This matter is not just about civil society actions at sea challenging political and capability failures, but associated issues which stem from rescues by commercial vessels in transit which are legally and morally bound to respond to SAR calls enroute.
For MSF and SOS MEDITERRANEE, the necessity to act is clear.
“Politicians would have you believe that the deaths of hundreds of people at sea, and suffering of the thousands of refugees and migrants trapped in Libya, are the acceptable price of attempts to control migration,” said Sam Turner, MSF Head of Mission for Search and Rescue and Libya. “The cold reality is that while they herald the end of the so-called European migration crisis, they are knowingly turning a blind eye to the humanitarian crisis these policies perpetuate in Libya and at sea. These deaths and suffering are preventable, and as long as it continues, we refuse to sit idle.”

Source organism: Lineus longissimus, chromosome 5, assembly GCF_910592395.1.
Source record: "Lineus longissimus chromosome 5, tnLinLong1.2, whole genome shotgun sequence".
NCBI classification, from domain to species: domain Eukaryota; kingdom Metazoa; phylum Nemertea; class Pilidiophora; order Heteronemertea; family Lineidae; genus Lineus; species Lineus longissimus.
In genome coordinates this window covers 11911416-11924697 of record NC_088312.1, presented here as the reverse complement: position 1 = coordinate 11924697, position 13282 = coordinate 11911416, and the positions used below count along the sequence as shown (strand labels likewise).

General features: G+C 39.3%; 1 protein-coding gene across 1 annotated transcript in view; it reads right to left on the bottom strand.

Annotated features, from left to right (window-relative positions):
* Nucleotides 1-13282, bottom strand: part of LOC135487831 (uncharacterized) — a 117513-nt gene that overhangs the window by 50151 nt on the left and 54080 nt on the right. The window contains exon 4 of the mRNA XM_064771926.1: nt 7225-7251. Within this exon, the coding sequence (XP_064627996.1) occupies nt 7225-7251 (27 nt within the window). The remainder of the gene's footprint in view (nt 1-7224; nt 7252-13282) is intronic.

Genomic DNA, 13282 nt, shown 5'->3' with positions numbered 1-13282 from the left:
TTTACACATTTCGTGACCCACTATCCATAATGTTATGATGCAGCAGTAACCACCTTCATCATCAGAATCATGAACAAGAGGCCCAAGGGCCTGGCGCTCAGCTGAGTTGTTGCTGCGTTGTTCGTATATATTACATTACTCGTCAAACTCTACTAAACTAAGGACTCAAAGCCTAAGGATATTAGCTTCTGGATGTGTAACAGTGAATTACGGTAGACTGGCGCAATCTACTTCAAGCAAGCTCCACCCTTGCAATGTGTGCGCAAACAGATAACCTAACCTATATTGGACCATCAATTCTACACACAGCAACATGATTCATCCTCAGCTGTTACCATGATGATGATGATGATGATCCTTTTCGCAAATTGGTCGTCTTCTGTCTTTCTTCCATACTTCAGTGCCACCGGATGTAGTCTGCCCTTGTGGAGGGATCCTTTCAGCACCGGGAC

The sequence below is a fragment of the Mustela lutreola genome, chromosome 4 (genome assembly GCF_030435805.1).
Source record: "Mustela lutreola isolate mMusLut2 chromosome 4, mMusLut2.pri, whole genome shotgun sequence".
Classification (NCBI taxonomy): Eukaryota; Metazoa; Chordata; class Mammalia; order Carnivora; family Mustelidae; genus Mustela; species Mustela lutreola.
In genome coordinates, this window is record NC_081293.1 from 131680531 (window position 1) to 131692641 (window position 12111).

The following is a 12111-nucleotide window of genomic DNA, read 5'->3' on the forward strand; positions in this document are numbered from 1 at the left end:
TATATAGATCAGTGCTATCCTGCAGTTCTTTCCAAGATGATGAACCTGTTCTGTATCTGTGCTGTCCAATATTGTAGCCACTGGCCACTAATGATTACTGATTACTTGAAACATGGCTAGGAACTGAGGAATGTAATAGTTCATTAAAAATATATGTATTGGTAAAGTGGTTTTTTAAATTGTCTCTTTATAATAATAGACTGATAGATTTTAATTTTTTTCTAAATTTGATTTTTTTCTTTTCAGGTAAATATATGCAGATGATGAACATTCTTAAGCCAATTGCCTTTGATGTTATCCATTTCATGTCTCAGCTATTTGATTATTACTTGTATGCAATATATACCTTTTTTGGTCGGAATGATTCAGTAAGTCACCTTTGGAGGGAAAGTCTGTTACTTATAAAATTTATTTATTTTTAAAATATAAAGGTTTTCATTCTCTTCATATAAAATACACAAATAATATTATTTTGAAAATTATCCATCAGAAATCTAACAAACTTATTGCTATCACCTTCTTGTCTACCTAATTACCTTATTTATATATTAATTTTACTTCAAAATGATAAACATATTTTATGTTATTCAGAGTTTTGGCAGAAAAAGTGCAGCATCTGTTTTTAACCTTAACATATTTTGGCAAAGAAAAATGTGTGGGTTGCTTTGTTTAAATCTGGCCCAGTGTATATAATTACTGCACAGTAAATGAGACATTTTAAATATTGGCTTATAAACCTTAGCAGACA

“Our presence at sea is to save lives – that’s the bottom line. But we will not be silent while vulnerable people suffer,” said Turner. “European leaders’ condemnation of the killings of vulnerable refugees and migrants in Libya must be met with the resumption of official search and rescue operations, disembarkation in places of safety and the immediate evacuation and closure of all detention centres. The hypocrisy of increased support for interceptions at sea, and forced return of people to these same places where these atrocities are happening, suggests these may be merely empty words of superficial sympathy.”
Human Rights at Sea fully supports all lawful efforts to save life at sea under established maritime and international law provisions, and has previously helped establish and support civil society NGOs operating in the central Mediterranean since mid-2015.
A spokesperson for Human Rights at Sea said: “It is significant that the Norwegian Flag has stepped up in support of humanitarian efforts for which the country has a long history of doing so, which is in stark comparison to the de-flagging of the previous humanitarian vessel, the MV Aquarius Dignitas, by Gibraltar and then Panama flag registries due to alleged Italian government complaints and pressure, and which was subject to our independent review as to the ramifications.”
About the Ocean Viking